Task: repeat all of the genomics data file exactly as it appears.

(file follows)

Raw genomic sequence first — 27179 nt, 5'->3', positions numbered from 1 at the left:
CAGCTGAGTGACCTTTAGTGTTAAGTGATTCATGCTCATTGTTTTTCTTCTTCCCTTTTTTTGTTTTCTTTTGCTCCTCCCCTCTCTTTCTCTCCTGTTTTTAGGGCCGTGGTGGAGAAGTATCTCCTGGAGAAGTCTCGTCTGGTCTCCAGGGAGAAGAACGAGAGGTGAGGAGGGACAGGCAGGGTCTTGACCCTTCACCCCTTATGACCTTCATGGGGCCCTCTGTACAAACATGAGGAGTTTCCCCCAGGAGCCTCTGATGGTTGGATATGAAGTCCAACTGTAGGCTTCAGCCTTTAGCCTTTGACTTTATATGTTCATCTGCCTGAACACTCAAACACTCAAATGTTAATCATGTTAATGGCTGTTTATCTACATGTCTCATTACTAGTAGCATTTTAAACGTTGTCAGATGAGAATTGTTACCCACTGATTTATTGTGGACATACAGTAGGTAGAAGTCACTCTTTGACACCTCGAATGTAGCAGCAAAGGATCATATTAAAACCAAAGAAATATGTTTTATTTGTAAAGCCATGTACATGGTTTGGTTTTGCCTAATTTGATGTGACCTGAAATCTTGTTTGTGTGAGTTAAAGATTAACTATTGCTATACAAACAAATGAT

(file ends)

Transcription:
Raw genomic sequence first — 27179 nt, 5'->3', positions numbered from 1 at the left:
CAGCTGAGTGACCTTTAGTGTTAAGTGATTCATGCTCATTGTTTTTCTTCTTCCCTTTTTTTGTTTTCTTTTGCTCCTCCCCTCTCTTTCTCTCCTGTTTTTAGGGCCGTGGTGGAGAAGTATCTCCTGGAGAAGTCTCGTCTGGTCTCCAGGGAGAAGAACGAGAGGTGAGGAGGGACAGGCAGGGTCTTGACCCTTCACCCCTTATGACCTTCATGGGGCCCTCTGTACAAACATGAGGAGTTTCCCCCAGGAGCCTCTGATGGTTGGATATGAAGTCCAACTGTAGGCTTCAGCCTTTAGCCTTTGACTTTATATGTTCATCTGCCTGAACACTCAAACACTCAAATGTTAATCATGTTAATGGCTGTTTATCTACATGTCTCATTACTAGTAGCATTTTAAACGTTGTCAGATGAGAATTGTTACCCACTGATTTATTGTGGACATACAGTAGGTAGAAGTCACTCTTTGACACCTCGAATGTAGCAGCAAAGGATCATATTAAAACCAAAGAAATATGTTTTATTTGTAAAGCCATGTACATGGTTTGGTTTTGCCTAATTTGATGTGACCTGAAATCTTGTTTGTGTGAGTTAAAGATTAACTATTGCTATACAAACAAATGAT